- War at a Distance: Romanticism and the Making of Modern Wartime
When a country goes to war, how are individual citizens' lives affected? How does war change the way they think, interact with each other, or represent the world around them? What does one wartime citizen have in common with another, across the globe or across the centuries? Although most scholars engaging with these questions have focused on mid-nineteenth-or twentieth-century conflicts, it was the Napoleonic era that witnessed several important developments, including [End Page 548] the first appearances of the terms "non-combatant" and "civilian" in the English language, and the emergence of the idea of "wartime" itself as a distinct category (13). In recognition of the era's significance, Linda Colley called for more attention to British civilians' wartime experience in her 1992 book Britons: Forging the Nation, 1707–1837, observing how little was known of responses to the wars—or "to the innovations, conquests and dangers that accompanied them"—and remarking that, since Britain never suffered an invasion during this period, "the impression has persisted that … [these conflicts] took place largely outside the thought-world of its civilian population" ([repr. Yale University Press, 2008], 3). Mary A. Favret's pathbreaking and sophisticated new book answers Colley's call and more, by offering thoughtful analyses of responses to war across an impressive variety of media from the period. Along the way, she reveals much about the Romantic origins of our own experiences of distant war today.
Though the British citizenry feared an invasion by sea that never came, it was their distance from the fighting that defined their collective wartime experience. Favret explains that, after the 1745 defeat of the loyalists at Culloden, "war on home turf happened back then; it was history. If it occurred now, it occurred beyond the reach of eyes and ears, somewhere else, over there" (10). Favret takes distance—whether geographic or temporal—as a central theme for her study. Thus, instead of letting the "problem" of British distance foreclose critical possibilities (a narrowness that has led to the persistent fallacy mentioned by Colley), she allows distance to guide her toward alternative, unexpected responses among the citizens and artists who populate her study. She argues that, by necessity, writers and artists of the Napoleonic period developed a wartime culture capable of mediating that distant violence and, moreover, that it was in particular the generation of writers from Cowper to Coleridge who through this process helped "construct the first wartime of modernity" (4).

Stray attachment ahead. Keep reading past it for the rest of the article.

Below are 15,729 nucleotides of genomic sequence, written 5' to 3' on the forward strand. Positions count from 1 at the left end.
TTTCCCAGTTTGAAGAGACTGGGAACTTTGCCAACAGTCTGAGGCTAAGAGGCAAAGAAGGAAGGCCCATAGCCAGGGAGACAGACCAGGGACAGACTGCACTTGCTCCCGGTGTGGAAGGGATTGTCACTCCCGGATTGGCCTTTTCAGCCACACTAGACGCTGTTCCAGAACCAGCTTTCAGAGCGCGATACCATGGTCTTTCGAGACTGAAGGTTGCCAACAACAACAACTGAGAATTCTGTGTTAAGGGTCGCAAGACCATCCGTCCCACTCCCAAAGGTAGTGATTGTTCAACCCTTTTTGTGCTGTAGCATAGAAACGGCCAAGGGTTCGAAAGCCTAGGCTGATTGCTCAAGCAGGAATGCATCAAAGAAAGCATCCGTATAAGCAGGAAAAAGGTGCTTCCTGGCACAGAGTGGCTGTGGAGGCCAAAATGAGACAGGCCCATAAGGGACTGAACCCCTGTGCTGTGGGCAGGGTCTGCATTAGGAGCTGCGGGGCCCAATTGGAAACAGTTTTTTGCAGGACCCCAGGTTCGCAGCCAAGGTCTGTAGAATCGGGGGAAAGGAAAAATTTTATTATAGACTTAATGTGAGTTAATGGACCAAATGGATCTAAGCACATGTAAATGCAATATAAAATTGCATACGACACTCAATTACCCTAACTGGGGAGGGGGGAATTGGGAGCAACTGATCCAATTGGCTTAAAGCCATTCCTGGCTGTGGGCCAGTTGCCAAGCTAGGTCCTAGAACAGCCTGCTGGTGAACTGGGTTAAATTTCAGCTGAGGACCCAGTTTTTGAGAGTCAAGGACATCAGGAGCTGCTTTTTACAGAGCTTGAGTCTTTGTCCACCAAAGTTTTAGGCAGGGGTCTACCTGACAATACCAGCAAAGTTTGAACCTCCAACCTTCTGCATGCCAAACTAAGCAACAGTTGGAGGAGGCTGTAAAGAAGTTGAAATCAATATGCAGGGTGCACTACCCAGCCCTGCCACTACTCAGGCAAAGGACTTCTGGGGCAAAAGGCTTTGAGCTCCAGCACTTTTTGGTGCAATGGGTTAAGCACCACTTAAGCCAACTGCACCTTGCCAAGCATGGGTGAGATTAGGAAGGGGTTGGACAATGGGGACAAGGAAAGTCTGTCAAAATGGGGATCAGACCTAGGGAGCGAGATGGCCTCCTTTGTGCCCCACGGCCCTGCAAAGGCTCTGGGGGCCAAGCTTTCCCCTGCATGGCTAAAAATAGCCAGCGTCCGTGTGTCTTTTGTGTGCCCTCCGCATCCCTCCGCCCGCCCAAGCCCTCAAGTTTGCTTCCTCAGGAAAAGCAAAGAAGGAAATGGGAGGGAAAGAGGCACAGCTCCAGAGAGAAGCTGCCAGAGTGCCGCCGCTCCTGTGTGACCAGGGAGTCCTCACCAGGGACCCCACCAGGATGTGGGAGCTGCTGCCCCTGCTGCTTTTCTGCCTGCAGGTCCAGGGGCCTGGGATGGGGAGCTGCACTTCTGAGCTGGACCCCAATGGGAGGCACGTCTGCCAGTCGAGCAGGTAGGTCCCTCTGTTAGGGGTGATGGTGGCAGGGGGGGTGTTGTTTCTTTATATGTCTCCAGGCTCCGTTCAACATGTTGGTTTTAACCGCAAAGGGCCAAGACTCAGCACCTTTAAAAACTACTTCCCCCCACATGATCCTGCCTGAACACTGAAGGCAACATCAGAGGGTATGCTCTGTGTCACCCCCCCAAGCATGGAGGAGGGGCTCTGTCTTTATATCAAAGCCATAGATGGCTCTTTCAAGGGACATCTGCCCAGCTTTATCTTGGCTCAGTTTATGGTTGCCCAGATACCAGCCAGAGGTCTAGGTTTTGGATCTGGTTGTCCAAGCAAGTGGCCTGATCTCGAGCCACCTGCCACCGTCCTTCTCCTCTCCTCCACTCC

Favret draws upon an array of materials and contexts to support this claim, ranging from the history of meteorology to visual culture (namely the sublime panorama and the picturesque landscape painting) to a host of literary genres: lyric poetry, novels, diaries, newspaper and periodical writing, prophecy writing, dictionaries, and contemporary critical theory. In embracing such a range of sources and expressive modes, Favret's book is truly a cultural history (though one notes that the performing arts, especially music, are almost entirely absent from the discussion). Most importantly, she asserts the productive potential of wartime, declaring that "wartime may establish something that war would otherwise destroy, namely a culture; and that wartime writing and art might be able to make the imperceptible felt" (18).
Favret's search for "the imperceptible" (18) is evident in the book's opening prelude, which shifts among three poets staring into the hearth on a cold winter's night, lost in thought over a war raging somewhere else. The excerpts—from William Cowper's "The Winter Evening" from The Task (1783), Samuel Taylor Coleridge's "Frost at Midnight" (1798), and C. K. Williams's "The Hearth" (2003)—introduce the book's motifs: "Winter, night, the hearth, the news. Invasions, interruptions and flickering, foreboding strangers. Flights of memory and winged predators. Tumult and quiet; listening and not listening; thinking and not thinking; blaze and frost. Lapse, vacuity, absence, nullity. Uncertainty and prophecy" (4). Here Favret also emphasizes one motivation for her choice of topic: her own curiosity...